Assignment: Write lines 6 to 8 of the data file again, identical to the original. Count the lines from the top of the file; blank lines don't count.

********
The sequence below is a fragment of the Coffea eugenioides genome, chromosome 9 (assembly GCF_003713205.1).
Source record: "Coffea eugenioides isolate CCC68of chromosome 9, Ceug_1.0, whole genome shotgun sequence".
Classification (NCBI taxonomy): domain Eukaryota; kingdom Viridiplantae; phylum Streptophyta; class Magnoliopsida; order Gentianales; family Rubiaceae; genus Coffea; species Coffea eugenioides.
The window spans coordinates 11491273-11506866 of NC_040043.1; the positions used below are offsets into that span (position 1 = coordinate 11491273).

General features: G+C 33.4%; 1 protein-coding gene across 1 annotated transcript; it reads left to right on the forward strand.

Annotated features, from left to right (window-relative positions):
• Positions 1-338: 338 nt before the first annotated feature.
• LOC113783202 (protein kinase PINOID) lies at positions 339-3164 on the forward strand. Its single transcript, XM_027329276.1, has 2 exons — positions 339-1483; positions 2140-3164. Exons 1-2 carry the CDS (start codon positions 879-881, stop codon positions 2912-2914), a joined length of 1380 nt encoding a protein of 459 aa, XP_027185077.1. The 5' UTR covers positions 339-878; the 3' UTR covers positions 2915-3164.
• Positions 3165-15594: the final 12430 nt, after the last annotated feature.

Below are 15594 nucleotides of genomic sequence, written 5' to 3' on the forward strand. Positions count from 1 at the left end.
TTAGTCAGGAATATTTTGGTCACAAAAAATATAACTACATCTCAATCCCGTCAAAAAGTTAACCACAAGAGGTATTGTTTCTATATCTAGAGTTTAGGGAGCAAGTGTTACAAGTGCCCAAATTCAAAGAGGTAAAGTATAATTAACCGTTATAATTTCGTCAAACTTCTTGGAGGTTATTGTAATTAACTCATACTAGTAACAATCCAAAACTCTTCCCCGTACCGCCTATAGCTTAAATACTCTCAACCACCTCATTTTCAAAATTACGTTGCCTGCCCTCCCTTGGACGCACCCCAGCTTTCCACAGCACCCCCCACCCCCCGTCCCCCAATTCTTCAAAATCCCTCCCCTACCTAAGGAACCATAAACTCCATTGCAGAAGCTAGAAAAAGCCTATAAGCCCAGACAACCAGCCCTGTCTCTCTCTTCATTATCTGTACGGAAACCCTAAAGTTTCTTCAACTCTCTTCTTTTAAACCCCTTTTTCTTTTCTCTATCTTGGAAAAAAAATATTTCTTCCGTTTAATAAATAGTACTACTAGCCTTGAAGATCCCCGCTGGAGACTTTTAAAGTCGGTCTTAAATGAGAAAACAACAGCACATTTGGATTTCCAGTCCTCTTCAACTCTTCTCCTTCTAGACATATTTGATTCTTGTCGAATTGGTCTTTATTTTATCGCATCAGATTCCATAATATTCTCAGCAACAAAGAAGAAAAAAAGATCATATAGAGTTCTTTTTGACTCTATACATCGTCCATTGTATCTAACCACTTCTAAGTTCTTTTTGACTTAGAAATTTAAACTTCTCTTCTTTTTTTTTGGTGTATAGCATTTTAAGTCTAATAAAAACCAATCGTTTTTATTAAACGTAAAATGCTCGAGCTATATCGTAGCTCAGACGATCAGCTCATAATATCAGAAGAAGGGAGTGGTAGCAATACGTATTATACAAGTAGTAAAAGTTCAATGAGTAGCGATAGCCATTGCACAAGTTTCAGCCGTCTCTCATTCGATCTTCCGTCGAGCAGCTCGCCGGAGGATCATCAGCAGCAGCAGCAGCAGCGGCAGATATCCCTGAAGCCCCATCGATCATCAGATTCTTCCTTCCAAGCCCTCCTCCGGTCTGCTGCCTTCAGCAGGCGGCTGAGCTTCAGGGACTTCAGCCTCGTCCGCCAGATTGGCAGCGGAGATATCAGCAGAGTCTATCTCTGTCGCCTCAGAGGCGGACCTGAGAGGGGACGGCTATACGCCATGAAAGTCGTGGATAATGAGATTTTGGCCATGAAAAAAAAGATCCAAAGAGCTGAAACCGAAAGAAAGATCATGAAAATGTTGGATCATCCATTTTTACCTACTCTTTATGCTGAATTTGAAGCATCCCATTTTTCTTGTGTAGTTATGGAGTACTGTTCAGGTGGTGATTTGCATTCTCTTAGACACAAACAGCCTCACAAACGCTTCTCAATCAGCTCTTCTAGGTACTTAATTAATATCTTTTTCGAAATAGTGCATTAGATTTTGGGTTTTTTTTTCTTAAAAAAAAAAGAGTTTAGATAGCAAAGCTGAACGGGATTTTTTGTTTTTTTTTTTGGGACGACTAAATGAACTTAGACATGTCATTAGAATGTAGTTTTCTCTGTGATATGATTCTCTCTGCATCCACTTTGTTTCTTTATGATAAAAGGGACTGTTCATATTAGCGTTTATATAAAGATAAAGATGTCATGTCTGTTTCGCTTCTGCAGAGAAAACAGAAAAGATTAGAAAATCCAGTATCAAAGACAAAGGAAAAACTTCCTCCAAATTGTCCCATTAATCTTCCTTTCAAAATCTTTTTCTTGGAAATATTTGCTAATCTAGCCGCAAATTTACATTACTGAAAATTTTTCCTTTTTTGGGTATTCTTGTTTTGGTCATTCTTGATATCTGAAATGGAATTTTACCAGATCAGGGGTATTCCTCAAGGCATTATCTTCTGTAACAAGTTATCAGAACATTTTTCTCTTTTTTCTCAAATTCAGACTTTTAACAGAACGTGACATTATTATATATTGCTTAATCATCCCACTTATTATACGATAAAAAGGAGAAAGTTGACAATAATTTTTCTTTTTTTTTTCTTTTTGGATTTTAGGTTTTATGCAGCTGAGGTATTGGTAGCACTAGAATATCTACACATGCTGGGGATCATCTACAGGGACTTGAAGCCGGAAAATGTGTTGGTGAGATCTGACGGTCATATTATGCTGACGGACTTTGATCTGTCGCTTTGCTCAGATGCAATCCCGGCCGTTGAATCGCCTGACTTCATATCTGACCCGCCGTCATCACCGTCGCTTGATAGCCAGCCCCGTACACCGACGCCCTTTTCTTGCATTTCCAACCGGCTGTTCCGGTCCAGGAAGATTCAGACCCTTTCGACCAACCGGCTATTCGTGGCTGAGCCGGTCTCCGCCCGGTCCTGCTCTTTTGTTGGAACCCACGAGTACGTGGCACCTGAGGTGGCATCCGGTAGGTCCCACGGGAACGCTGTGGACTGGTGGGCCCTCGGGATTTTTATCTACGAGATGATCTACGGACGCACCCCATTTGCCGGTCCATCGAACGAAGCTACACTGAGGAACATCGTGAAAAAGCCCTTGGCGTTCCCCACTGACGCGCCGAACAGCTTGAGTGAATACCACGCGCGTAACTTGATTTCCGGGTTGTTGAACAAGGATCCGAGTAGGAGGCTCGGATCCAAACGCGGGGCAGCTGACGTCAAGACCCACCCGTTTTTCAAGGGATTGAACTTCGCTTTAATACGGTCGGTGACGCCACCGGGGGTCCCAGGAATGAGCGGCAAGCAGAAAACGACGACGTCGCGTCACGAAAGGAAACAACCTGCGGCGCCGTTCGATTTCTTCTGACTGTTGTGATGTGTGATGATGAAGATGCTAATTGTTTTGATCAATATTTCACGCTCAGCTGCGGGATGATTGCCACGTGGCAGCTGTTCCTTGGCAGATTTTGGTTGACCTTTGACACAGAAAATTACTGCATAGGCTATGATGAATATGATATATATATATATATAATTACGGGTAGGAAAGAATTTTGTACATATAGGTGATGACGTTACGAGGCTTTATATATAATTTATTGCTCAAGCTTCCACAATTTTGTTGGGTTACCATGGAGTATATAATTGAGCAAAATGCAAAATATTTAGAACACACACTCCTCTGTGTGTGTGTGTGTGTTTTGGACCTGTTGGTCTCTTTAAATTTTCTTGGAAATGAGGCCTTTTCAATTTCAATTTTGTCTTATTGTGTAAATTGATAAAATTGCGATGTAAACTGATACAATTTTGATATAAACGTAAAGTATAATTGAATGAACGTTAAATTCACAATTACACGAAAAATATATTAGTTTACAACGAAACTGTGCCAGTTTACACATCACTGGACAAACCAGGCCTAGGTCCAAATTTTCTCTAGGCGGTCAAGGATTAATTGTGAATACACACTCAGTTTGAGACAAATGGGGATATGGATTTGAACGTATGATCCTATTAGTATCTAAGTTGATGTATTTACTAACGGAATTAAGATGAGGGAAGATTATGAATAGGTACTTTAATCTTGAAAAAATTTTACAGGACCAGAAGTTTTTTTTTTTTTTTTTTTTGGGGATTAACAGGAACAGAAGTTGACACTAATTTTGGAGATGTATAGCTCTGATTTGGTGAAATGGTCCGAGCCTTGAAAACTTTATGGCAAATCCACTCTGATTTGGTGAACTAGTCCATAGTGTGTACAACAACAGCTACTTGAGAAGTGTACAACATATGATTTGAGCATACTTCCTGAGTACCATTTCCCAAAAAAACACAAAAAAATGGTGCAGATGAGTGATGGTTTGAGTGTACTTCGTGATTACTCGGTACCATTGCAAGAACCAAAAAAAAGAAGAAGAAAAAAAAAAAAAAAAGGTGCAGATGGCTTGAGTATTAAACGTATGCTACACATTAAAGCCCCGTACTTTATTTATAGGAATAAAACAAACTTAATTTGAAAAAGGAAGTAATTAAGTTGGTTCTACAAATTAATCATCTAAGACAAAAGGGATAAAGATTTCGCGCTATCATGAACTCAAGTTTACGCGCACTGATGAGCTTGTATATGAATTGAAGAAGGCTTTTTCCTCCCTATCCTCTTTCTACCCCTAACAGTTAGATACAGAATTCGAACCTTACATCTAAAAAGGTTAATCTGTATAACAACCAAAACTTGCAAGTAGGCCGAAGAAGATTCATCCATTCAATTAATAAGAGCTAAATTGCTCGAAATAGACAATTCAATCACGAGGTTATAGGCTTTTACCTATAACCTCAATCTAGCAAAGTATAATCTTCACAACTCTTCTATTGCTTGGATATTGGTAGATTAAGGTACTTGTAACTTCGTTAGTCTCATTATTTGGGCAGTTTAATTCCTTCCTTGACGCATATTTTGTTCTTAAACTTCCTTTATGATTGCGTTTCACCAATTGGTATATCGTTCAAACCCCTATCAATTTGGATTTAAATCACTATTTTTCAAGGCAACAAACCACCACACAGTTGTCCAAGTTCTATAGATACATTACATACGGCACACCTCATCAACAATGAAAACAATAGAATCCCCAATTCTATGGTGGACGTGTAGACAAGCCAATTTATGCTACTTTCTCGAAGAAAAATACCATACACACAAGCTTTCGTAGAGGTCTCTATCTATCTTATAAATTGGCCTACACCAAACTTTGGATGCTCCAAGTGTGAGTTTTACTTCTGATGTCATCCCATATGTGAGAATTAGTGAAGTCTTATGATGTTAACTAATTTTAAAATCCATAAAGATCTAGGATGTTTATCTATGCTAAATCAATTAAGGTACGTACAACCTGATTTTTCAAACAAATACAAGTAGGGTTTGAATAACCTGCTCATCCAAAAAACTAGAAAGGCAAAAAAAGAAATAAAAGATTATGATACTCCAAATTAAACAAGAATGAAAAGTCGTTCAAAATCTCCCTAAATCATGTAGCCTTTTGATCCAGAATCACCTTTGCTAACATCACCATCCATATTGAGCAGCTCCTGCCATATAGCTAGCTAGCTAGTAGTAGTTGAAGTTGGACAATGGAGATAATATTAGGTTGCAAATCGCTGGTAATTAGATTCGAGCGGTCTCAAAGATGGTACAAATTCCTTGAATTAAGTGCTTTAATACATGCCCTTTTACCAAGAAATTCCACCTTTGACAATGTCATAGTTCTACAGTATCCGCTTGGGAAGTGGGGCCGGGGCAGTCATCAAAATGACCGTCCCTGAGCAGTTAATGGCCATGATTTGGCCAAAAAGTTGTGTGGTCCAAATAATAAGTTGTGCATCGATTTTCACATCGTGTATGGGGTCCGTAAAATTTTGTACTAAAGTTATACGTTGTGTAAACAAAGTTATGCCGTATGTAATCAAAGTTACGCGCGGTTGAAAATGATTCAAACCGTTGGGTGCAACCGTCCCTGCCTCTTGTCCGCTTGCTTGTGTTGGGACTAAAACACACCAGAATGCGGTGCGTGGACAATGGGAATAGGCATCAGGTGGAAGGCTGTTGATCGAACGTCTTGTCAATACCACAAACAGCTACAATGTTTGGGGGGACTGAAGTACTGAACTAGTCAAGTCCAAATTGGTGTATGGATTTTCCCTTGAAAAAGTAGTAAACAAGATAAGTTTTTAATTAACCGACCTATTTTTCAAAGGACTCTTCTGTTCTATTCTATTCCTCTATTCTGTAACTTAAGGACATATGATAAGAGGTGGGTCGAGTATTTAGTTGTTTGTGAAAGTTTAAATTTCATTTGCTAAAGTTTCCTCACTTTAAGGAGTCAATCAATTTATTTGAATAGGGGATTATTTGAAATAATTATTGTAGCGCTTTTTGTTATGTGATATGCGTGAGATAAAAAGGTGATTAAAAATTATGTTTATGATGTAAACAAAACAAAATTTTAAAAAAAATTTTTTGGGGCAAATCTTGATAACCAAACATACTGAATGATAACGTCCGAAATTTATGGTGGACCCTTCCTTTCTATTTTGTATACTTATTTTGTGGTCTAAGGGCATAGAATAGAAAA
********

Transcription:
Annotated features, from left to right (window-relative positions):
• Positions 1-338: 338 nt before the first annotated feature.
• LOC113783202 (protein kinase PINOID) lies at positions 339-3164 on the forward strand. Its single transcript, XM_027329276.1, has 2 exons — positions 339-1483; positions 2140-3164. Exons 1-2 carry the CDS (start codon positions 879-881, stop codon positions 2912-2914), a joined length of 1380 nt encoding a protein of 459 aa, XP_027185077.1. The 5' UTR covers positions 339-878; the 3' UTR covers positions 2915-3164.